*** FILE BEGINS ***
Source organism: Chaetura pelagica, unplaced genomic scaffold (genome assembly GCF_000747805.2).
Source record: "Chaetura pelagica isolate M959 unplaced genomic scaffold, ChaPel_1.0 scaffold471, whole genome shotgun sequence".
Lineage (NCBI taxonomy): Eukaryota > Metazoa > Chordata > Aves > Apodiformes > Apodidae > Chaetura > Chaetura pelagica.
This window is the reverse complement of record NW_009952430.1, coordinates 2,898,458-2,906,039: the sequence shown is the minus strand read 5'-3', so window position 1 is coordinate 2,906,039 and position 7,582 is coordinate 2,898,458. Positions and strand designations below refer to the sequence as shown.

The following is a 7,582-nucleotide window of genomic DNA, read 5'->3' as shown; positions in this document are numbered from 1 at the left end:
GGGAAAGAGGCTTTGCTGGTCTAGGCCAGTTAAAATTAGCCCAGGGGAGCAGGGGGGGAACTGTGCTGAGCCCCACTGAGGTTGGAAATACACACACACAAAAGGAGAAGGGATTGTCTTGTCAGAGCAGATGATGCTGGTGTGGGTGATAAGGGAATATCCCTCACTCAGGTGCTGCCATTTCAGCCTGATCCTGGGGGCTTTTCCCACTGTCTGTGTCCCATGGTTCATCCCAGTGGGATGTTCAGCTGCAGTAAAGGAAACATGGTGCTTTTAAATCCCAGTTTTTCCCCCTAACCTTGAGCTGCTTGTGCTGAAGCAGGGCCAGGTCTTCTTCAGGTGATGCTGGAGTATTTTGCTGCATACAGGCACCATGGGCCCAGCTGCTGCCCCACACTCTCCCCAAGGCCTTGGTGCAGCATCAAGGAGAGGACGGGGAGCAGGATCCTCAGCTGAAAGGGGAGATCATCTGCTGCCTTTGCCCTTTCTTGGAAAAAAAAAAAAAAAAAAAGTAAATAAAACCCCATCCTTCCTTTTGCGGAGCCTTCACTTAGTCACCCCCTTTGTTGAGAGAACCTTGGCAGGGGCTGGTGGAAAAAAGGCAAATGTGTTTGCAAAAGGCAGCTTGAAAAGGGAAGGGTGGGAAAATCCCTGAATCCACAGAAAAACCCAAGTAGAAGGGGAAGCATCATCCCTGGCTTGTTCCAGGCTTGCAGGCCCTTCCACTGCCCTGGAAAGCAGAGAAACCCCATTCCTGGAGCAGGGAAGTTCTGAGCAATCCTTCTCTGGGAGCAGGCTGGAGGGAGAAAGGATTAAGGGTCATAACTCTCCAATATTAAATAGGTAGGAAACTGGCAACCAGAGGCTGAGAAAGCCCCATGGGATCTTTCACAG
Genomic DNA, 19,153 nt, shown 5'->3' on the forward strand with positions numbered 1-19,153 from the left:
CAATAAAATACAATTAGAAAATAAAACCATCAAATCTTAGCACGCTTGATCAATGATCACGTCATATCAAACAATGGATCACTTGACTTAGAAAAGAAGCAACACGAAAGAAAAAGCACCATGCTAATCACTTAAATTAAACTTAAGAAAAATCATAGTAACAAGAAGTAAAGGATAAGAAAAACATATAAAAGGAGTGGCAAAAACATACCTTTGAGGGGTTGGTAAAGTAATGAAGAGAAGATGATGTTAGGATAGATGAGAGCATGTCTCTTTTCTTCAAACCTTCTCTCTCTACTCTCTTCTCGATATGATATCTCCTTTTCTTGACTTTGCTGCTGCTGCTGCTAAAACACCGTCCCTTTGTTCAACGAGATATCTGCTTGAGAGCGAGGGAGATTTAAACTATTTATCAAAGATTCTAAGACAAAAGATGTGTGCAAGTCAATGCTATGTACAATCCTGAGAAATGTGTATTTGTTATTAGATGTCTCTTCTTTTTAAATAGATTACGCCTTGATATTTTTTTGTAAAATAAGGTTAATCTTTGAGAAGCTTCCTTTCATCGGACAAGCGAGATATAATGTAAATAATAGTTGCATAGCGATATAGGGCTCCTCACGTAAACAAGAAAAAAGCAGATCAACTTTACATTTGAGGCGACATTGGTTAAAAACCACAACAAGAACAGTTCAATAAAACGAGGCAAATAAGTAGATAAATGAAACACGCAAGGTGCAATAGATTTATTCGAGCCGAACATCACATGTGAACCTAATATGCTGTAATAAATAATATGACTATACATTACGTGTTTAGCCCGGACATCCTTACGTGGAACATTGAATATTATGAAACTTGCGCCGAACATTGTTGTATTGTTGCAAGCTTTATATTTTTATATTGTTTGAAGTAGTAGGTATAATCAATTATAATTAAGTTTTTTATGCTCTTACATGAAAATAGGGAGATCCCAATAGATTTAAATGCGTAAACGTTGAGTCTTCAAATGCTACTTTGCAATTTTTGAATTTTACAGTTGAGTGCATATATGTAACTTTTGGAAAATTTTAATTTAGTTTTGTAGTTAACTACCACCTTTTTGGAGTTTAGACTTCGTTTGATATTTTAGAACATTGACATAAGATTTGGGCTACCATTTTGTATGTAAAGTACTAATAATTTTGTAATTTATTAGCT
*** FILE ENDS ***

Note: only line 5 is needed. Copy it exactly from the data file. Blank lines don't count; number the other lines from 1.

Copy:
The following is a 7,582-nucleotide window of genomic DNA, read 5'->3' as shown; positions in this document are numbered from 1 at the left end: